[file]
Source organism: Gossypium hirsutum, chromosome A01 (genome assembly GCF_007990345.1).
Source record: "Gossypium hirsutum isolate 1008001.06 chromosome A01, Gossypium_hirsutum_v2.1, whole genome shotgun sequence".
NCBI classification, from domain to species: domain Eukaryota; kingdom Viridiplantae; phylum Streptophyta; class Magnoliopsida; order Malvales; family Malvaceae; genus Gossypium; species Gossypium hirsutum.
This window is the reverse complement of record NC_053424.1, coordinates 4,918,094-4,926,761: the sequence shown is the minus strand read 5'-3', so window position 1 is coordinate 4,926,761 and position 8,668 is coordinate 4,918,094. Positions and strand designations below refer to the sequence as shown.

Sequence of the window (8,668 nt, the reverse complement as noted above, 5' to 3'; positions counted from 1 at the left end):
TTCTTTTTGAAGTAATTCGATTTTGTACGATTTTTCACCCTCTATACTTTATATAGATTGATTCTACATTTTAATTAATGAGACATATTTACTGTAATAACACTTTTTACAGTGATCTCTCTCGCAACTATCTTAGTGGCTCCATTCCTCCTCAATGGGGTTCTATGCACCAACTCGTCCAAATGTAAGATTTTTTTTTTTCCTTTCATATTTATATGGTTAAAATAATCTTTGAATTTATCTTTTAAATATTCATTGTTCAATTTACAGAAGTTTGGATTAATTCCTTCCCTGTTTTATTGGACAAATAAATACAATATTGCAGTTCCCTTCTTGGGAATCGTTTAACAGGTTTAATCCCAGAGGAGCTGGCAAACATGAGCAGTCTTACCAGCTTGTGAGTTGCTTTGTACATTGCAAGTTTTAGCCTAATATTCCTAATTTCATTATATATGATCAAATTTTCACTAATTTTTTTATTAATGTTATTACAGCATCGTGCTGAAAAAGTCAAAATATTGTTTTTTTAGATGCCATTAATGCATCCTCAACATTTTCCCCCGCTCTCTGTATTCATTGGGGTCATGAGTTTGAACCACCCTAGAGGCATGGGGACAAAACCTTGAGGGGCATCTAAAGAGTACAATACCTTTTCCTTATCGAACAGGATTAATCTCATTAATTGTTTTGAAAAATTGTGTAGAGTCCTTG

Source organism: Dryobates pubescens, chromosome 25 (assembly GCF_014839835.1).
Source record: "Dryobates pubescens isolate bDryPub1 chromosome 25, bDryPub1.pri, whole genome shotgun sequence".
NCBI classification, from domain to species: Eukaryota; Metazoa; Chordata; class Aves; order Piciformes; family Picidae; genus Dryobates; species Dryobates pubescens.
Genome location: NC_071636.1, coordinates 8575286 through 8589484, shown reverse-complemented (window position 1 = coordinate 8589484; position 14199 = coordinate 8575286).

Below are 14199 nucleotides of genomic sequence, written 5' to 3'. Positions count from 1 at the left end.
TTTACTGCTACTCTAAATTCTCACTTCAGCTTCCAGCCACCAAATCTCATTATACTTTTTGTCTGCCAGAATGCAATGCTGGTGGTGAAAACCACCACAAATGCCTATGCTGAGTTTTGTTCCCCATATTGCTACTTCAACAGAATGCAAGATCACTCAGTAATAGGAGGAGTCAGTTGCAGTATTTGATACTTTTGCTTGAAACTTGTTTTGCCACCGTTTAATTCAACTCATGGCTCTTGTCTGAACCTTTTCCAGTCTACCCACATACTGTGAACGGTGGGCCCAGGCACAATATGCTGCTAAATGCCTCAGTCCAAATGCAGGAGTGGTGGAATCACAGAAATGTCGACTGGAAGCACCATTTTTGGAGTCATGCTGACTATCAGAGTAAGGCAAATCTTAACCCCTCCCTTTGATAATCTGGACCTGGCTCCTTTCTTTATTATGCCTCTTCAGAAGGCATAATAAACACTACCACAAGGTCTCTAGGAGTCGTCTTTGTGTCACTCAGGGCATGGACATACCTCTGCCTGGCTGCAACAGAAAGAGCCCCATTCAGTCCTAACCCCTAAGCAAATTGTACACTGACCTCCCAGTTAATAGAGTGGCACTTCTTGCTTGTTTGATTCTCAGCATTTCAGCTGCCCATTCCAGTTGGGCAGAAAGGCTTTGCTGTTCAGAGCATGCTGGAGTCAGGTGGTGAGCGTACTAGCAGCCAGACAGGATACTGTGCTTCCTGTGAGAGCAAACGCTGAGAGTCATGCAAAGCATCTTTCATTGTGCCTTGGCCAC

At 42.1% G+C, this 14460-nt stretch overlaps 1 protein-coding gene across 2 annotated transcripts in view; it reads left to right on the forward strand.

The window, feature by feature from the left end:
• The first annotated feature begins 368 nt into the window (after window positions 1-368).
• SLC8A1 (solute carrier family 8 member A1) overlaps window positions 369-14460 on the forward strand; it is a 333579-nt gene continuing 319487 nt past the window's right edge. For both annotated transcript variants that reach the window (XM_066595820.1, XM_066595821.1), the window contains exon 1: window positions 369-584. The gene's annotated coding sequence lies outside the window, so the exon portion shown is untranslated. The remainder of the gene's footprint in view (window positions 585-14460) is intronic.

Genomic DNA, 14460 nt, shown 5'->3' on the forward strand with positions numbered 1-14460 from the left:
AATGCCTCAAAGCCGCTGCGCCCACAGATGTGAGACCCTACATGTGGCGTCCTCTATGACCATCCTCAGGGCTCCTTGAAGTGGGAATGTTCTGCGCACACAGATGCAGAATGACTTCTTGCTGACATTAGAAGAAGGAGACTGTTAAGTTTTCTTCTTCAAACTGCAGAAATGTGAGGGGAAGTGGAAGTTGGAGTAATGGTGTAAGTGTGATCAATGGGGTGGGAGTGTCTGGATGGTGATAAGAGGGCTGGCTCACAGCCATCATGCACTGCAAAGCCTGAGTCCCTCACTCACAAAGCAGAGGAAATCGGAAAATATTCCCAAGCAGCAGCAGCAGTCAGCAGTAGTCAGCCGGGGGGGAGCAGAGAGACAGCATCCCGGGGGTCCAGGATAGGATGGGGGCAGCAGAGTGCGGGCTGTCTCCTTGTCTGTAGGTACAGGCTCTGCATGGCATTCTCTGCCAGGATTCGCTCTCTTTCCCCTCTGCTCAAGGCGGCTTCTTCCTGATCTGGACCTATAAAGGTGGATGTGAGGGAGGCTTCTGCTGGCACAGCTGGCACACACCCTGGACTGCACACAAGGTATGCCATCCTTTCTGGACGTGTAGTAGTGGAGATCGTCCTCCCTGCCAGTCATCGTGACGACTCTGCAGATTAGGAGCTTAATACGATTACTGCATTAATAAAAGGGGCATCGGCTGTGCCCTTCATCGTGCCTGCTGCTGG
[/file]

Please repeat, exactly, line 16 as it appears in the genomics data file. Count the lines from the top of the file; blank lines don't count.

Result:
• SLC8A1 (solute carrier family 8 member A1) overlaps window positions 369-14460 on the forward strand; it is a 333579-nt gene continuing 319487 nt past the window's right edge. For both annotated transcript variants that reach the window (XM_066595820.1, XM_066595821.1), the window contains exon 1: window positions 369-584. The gene's annotated coding sequence lies outside the window, so the exon portion shown is untranslated. The remainder of the gene's footprint in view (window positions 585-14460) is intronic.